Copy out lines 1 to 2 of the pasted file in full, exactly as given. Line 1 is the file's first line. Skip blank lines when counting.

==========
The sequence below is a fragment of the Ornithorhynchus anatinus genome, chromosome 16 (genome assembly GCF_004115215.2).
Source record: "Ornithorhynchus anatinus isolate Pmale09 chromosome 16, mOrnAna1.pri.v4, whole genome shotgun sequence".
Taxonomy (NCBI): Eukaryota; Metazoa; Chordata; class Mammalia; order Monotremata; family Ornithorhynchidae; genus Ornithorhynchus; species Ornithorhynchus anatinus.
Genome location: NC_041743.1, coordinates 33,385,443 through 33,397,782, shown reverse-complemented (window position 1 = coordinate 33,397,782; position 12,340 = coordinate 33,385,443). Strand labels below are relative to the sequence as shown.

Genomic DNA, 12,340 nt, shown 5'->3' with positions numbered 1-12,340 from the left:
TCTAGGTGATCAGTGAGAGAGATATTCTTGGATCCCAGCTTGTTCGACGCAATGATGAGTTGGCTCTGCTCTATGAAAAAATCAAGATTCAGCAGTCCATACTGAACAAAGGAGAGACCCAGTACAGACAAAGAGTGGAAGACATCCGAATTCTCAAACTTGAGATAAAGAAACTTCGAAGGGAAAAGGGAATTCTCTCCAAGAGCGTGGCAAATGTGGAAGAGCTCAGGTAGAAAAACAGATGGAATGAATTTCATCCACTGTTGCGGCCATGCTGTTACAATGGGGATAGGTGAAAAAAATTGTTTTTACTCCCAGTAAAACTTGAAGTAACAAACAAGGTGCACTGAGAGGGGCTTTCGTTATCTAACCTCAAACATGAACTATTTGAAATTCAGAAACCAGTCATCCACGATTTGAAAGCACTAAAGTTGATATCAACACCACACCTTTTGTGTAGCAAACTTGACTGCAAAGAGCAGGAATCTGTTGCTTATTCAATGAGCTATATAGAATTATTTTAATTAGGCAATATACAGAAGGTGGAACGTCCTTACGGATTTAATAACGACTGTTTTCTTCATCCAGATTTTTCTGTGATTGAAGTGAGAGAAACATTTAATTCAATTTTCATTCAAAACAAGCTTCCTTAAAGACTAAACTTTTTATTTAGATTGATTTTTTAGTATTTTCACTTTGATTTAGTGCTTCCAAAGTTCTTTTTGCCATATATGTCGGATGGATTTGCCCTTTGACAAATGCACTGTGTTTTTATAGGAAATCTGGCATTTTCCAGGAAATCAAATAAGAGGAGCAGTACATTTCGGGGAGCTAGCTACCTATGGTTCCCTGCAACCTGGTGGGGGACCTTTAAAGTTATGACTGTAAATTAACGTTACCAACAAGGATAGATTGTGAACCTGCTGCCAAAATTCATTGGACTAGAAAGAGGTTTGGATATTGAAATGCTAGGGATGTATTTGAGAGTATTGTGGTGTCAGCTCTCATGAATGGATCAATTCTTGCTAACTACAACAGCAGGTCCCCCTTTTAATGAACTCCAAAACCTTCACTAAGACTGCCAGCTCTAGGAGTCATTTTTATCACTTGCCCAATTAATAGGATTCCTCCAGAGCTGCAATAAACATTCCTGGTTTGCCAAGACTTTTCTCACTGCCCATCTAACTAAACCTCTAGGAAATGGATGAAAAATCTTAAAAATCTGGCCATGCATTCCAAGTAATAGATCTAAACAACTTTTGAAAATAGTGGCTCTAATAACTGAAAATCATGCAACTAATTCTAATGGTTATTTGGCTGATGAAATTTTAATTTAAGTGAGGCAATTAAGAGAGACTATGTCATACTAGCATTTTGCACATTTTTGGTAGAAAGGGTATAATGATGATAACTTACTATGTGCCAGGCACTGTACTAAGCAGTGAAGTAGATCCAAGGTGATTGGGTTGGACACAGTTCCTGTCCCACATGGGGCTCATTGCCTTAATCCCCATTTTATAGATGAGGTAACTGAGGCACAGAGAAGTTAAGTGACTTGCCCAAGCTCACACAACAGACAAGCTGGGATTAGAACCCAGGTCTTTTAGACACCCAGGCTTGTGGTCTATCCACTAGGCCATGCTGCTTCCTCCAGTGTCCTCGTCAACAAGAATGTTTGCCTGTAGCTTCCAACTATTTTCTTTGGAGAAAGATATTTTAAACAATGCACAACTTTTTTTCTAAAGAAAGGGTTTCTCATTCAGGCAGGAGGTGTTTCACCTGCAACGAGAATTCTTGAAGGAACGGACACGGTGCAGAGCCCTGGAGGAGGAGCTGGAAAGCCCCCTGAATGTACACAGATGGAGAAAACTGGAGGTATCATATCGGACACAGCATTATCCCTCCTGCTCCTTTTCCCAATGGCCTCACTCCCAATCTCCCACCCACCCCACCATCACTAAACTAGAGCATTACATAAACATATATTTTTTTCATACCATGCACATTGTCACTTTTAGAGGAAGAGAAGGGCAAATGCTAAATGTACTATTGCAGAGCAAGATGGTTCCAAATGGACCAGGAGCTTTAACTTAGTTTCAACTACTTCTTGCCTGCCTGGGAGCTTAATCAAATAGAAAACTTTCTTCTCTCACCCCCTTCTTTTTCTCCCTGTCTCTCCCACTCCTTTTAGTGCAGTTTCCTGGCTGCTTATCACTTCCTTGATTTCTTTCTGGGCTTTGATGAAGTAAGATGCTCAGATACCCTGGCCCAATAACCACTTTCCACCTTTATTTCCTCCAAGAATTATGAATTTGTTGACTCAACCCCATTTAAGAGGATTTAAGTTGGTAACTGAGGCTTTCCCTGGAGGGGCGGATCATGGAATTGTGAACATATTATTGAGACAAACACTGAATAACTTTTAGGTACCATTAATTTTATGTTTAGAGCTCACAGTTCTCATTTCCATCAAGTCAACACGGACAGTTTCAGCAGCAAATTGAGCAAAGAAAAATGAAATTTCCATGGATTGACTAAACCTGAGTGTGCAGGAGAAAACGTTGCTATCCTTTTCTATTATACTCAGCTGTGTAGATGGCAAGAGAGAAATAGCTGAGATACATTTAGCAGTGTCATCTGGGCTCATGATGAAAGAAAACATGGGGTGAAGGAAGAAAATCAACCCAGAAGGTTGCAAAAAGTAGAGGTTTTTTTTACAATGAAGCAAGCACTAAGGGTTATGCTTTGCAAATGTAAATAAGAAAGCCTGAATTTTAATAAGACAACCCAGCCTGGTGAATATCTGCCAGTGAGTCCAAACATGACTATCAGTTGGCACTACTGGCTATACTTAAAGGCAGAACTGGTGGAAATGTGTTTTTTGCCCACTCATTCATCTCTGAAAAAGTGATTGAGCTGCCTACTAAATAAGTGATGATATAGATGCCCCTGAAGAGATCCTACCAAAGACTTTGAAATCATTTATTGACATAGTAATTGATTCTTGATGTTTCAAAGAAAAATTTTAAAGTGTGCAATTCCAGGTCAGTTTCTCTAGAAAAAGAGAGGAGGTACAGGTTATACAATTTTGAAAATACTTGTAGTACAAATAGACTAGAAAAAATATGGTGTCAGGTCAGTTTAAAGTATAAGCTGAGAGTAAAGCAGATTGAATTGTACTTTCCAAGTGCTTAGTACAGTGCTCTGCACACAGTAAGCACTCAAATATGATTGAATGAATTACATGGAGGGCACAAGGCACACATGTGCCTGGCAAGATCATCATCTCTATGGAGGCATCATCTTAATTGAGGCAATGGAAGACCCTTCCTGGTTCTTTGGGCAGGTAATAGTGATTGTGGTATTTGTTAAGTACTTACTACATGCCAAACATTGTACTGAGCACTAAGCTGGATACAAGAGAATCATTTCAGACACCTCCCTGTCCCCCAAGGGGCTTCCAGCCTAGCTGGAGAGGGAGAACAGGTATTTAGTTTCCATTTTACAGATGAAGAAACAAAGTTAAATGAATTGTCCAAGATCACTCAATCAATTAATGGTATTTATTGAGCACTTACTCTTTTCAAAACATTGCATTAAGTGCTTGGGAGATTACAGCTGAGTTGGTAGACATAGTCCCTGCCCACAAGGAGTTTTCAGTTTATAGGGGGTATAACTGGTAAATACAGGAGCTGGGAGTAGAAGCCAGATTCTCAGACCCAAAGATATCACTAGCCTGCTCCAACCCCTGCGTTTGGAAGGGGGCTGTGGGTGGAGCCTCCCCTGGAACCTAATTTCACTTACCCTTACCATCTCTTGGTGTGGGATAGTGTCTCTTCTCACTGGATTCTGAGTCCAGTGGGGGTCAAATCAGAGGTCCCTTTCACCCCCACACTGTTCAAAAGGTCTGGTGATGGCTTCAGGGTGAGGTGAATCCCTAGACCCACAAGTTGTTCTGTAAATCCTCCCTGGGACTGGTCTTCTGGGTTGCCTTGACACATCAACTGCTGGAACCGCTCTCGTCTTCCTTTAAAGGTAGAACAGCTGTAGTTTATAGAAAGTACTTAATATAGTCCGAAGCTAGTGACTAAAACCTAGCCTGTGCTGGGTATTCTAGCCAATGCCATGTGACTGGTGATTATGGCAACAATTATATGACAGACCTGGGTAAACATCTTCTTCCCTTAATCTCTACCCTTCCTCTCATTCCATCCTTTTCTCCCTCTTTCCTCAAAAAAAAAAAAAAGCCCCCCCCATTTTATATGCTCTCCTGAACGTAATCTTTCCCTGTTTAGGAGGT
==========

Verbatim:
The sequence below is a fragment of the Ornithorhynchus anatinus genome, chromosome 16 (genome assembly GCF_004115215.2).
Source record: "Ornithorhynchus anatinus isolate Pmale09 chromosome 16, mOrnAna1.pri.v4, whole genome shotgun sequence".